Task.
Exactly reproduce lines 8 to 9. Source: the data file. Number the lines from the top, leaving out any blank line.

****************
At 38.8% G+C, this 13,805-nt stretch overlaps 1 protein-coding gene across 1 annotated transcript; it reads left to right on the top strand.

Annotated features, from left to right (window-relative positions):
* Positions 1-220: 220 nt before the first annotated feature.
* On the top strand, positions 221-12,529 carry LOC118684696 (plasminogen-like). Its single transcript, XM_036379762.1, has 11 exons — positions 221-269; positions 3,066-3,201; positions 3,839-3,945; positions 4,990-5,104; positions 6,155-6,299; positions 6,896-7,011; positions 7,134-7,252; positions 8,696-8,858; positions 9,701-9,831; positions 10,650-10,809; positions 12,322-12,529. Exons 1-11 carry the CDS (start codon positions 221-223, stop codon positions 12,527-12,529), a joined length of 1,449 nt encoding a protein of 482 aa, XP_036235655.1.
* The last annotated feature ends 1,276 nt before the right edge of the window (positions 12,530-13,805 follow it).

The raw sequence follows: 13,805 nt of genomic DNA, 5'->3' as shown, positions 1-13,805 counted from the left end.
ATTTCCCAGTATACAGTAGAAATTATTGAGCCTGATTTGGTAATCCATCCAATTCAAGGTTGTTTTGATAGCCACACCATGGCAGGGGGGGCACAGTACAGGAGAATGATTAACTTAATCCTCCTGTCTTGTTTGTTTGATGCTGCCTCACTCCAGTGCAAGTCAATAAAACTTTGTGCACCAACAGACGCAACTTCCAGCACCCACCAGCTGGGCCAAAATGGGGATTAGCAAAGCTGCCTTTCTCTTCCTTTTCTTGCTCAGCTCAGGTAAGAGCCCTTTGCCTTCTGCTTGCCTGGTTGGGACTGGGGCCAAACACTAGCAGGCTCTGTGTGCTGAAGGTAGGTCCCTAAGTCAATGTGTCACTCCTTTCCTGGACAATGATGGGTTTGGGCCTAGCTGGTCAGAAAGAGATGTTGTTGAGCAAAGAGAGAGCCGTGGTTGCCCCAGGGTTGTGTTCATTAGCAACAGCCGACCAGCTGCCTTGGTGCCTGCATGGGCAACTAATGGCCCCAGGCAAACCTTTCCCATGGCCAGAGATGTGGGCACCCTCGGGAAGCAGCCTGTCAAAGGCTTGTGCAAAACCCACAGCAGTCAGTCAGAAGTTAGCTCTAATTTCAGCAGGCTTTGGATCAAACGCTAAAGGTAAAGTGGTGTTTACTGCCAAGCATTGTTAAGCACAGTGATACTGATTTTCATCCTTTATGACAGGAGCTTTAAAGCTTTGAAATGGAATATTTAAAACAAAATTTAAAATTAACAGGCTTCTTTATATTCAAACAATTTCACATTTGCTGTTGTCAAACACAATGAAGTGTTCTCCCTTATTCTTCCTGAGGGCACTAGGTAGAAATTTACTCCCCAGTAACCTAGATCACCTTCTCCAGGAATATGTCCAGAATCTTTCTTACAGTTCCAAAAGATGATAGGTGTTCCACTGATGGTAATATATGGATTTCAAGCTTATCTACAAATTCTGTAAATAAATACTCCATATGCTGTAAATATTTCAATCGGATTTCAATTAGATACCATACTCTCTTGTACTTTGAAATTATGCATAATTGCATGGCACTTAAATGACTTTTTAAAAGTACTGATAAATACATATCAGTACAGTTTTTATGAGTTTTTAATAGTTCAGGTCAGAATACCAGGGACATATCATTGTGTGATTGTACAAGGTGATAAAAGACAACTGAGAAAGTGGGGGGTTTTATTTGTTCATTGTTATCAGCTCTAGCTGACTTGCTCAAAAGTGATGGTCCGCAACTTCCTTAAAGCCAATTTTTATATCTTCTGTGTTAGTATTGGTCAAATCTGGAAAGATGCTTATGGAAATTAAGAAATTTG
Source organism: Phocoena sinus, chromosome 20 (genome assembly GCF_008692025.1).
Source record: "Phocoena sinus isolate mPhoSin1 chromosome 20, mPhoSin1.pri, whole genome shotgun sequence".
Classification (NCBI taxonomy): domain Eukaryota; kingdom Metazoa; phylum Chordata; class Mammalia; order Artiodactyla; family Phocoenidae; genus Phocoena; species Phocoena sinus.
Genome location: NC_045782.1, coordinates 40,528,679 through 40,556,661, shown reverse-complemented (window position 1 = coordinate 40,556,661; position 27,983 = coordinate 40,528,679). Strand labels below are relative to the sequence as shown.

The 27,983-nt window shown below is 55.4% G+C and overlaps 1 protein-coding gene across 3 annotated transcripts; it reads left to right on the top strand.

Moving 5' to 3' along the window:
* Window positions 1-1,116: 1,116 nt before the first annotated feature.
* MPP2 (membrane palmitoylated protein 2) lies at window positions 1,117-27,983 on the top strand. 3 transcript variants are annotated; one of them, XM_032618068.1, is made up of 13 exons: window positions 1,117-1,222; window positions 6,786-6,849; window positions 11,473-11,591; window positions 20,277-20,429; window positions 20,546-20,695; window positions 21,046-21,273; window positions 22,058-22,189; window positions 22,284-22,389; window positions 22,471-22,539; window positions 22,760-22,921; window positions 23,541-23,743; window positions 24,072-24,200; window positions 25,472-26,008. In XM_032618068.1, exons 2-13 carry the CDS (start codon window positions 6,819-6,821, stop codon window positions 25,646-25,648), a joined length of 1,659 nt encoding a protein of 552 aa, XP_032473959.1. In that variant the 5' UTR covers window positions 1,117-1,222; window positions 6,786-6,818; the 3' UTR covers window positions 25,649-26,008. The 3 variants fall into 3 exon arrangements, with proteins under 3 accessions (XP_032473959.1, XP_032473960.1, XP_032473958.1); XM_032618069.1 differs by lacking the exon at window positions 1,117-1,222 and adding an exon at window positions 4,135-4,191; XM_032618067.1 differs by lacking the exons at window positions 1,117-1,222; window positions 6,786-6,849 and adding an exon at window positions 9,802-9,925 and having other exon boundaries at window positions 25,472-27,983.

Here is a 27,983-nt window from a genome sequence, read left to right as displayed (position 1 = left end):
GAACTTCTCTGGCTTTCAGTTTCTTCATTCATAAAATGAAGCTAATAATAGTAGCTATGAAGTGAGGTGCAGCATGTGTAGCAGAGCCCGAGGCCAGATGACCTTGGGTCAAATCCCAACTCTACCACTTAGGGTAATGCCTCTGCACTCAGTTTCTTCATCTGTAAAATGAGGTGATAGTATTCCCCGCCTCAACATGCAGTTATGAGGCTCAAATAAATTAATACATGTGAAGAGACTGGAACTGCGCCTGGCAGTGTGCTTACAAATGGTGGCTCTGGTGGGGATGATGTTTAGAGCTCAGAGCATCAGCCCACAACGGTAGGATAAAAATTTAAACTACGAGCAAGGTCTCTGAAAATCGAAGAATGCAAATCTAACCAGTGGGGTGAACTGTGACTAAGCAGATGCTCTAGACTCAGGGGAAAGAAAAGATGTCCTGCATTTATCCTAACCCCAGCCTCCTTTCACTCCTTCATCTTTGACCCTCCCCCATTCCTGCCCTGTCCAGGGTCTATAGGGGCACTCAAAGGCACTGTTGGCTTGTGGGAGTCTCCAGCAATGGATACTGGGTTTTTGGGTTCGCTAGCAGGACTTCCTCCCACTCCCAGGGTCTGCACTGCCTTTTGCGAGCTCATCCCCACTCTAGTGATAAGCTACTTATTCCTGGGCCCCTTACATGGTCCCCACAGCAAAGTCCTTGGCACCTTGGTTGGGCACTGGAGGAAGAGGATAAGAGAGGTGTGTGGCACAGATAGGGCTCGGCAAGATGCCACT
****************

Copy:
Source organism: Phocoena sinus, chromosome 20 (genome assembly GCF_008692025.1).
Source record: "Phocoena sinus isolate mPhoSin1 chromosome 20, mPhoSin1.pri, whole genome shotgun sequence".